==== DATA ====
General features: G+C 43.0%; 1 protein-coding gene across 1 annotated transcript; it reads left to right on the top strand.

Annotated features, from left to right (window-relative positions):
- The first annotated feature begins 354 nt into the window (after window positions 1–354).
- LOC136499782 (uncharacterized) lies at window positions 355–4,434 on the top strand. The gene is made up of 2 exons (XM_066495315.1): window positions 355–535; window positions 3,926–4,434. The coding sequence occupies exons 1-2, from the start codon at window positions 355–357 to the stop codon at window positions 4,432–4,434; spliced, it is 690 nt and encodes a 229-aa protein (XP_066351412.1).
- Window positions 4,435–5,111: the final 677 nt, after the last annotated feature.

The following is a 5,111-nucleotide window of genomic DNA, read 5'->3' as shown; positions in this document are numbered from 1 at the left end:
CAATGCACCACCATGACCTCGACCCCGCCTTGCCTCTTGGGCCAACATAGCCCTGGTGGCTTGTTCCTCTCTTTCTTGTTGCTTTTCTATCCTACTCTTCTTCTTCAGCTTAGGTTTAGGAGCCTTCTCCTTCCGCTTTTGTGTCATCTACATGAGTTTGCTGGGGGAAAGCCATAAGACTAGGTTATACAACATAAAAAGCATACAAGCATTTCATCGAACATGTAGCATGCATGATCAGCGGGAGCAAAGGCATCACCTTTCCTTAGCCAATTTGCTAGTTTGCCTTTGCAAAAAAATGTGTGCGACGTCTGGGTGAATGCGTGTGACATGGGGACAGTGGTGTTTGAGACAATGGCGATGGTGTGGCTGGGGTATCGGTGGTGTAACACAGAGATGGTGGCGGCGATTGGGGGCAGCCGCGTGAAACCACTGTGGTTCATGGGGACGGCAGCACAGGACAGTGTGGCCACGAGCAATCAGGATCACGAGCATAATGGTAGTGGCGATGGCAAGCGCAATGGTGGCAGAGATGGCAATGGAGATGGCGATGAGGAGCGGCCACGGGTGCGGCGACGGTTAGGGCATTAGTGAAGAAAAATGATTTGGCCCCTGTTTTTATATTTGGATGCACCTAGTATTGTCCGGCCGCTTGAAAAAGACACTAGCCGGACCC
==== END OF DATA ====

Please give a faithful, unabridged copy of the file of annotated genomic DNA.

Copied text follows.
General features: G+C 43.0%; 1 protein-coding gene across 1 annotated transcript; it reads left to right on the top strand.

Annotated features, from left to right (window-relative positions):
- The first annotated feature begins 354 nt into the window (after window positions 1–354).
- LOC136499782 (uncharacterized) lies at window positions 355–4,434 on the top strand. The gene is made up of 2 exons (XM_066495315.1): window positions 355–535; window positions 3,926–4,434. The coding sequence occupies exons 1-2, from the start codon at window positions 355–357 to the stop codon at window positions 4,432–4,434; spliced, it is 690 nt and encodes a 229-aa protein (XP_066351412.1).
- Window positions 4,435–5,111: the final 677 nt, after the last annotated feature.

The following is a 5,111-nucleotide window of genomic DNA, read 5'->3' as shown; positions in this document are numbered from 1 at the left end:
CAATGCACCACCATGACCTCGACCCCGCCTTGCCTCTTGGGCCAACATAGCCCTGGTGGCTTGTTCCTCTCTTTCTTGTTGCTTTTCTATCCTACTCTTCTTCTTCAGCTTAGGTTTAGGAGCCTTCTCCTTCCGCTTTTGTGTCATCTACATGAGTTTGCTGGGGGAAAGCCATAAGACTAGGTTATACAACATAAAAAGCATACAAGCATTTCATCGAACATGTAGCATGCATGATCAGCGGGAGCAAAGGCATCACCTTTCCTTAGCCAATTTGCTAGTTTGCCTTTGCAAAAAAATGTGTGCGACGTCTGGGTGAATGCGTGTGACATGGGGACAGTGGTGTTTGAGACAATGGCGATGGTGTGGCTGGGGTATCGGTGGTGTAACACAGAGATGGTGGCGGCGATTGGGGGCAGCCGCGTGAAACCACTGTGGTTCATGGGGACGGCAGCACAGGACAGTGTGGCCACGAGCAATCAGGATCACGAGCATAATGGTAGTGGCGATGGCAAGCGCAATGGTGGCAGAGATGGCAATGGAGATGGCGATGAGGAGCGGCCACGGGTGCGGCGACGGTTAGGGCATTAGTGAAGAAAAATGATTTGGCCCCTGTTTTTATATTTGGATGCACCTAGTATTGTCCGGCCGCTTGAAAAAGACACTAGCCGGACCC